At what point is enough, enough?  When do the medical professionals, coaches, team executives and other supposedly sensible people in authority step in and protect a player from himself, and perhaps save his life?

Austin Collie

I sure hope the powers that be with the Indianapolis Colts are asking themselves these questions today about wide receiver Austin Collie, who has now suffered what has been confirmed as yet another concussion.

Two years ago, Collie incurred multiple concussions during games that season, capped off by a horrendous hit to the head in a December game against Jacksonville that should have ended any thoughts of him ever playing again.

But two seasons later Collie is still playing, well at least he was up until Sunday night’s nationally televised preseason game against the Pittsburgh Steelers, when a forearm to the head left him woozy and concussed again.

There really shouldn’t be any debate about what the right thing to do is.  Honestly.  Ending his career either voluntarily or by force should be the only option.  But truth be told, that’s real life fantasy football.  It’s probably not going to happen that way.  And that’s too bad – too bad for Collie, too bad for his family, and it’s too bad for football.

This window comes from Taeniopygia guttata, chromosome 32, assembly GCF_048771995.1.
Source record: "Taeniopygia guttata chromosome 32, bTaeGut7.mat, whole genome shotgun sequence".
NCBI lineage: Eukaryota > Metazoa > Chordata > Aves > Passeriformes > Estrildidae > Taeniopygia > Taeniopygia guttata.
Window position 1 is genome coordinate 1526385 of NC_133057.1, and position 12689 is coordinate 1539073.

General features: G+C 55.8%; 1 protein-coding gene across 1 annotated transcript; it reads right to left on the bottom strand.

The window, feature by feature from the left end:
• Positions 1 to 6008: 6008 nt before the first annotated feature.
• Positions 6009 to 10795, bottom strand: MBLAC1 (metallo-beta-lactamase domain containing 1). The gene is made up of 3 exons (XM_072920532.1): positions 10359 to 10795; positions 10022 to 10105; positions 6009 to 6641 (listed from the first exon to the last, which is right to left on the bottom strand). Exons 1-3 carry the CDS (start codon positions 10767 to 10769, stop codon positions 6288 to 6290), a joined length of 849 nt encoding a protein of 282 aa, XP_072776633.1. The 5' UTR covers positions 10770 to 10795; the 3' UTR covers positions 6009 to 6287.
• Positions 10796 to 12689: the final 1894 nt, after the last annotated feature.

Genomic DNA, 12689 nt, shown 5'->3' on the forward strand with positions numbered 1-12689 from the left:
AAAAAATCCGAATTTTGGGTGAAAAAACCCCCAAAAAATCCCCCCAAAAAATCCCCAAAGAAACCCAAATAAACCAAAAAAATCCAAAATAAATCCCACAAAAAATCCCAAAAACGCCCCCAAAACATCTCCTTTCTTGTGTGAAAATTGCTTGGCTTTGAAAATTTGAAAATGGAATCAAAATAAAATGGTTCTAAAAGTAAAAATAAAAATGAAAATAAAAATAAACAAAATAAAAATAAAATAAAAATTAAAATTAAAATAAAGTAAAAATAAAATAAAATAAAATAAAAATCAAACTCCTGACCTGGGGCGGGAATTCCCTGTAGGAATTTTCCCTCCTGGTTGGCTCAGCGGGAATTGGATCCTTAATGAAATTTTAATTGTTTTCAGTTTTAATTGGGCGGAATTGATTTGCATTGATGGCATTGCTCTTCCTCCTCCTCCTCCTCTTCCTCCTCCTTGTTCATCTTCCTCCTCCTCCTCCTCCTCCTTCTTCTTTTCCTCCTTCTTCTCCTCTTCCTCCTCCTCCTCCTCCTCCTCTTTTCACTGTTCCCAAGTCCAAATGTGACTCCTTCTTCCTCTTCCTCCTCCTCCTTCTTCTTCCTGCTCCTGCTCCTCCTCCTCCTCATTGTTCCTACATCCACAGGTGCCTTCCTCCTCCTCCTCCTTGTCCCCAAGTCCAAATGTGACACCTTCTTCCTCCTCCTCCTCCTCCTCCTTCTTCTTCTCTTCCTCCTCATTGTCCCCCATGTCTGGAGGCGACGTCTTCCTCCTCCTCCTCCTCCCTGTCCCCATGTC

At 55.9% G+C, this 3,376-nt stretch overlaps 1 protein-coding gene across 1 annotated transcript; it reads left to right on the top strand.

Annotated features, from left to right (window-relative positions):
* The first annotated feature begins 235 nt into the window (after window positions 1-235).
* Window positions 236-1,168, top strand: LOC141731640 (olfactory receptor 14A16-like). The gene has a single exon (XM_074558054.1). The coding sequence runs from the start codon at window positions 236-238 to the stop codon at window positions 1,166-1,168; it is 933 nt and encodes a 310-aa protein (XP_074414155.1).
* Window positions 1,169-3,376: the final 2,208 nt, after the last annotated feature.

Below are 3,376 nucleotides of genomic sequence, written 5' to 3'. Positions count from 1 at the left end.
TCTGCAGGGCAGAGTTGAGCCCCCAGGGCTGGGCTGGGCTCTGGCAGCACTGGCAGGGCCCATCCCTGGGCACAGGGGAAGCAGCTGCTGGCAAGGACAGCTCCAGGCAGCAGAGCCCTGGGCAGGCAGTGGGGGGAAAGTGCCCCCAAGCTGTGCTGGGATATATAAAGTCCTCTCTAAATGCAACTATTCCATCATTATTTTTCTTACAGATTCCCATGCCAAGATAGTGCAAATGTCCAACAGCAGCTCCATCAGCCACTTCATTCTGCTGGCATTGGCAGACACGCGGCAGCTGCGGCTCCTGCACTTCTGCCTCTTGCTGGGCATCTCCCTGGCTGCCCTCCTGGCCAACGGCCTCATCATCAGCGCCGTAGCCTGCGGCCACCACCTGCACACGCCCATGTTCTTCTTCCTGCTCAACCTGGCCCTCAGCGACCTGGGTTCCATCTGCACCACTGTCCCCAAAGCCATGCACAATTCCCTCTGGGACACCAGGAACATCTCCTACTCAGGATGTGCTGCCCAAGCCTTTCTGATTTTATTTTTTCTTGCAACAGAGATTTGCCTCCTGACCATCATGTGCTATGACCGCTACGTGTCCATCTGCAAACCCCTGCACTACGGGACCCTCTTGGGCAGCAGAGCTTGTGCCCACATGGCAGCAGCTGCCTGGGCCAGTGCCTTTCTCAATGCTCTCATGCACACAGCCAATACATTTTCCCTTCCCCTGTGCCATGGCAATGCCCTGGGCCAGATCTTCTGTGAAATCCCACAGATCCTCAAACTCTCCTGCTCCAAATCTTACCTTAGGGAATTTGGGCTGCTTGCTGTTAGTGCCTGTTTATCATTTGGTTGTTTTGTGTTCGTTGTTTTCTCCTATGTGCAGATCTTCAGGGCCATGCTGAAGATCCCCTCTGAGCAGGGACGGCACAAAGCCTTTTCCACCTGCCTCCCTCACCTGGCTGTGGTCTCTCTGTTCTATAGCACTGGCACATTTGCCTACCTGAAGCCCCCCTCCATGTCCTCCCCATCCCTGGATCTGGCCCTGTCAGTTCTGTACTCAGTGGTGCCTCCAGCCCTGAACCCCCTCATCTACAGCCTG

I’m sure Collie will do everything in his power to try and get back on the field later this season.   That’s what football players do.  And sadly if history is any indication, the Colts management just like every other football team, will make sure that he gets the proper treatment and tests – the ones now mandated by the NFL – and if Collie is deemed healthy at some point, as he may well be, will allow him to play again.

But that goes against everything we are now learning about head injuries and the long term consequences of playing the high impact sport of professional football.

If there was ever a test case for how to properly handle the continuing incidences of head trauma in the NFL, it’s the potentially tragic case of Austin Collie.  Let’s hope and pray though that Collie, his family and the game of football won’t end up suffering from another bad decision.



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